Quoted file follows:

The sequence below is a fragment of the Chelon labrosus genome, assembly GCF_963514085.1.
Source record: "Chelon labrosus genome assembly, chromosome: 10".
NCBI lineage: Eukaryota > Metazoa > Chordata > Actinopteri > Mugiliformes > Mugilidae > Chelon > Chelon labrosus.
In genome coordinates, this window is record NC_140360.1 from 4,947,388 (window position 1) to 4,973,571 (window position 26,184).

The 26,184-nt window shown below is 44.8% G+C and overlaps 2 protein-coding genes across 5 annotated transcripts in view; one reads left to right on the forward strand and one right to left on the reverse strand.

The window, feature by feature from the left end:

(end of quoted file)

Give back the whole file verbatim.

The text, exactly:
The sequence below is a fragment of the Chelon labrosus genome, assembly GCF_963514085.1.
Source record: "Chelon labrosus genome assembly, chromosome: 10".
NCBI lineage: Eukaryota > Metazoa > Chordata > Actinopteri > Mugiliformes > Mugilidae > Chelon > Chelon labrosus.
In genome coordinates, this window is record NC_140360.1 from 4,947,388 (window position 1) to 4,973,571 (window position 26,184).

The 26,184-nt window shown below is 44.8% G+C and overlaps 2 protein-coding genes across 5 annotated transcripts in view; one reads left to right on the forward strand and one right to left on the reverse strand.

The window, feature by feature from the left end: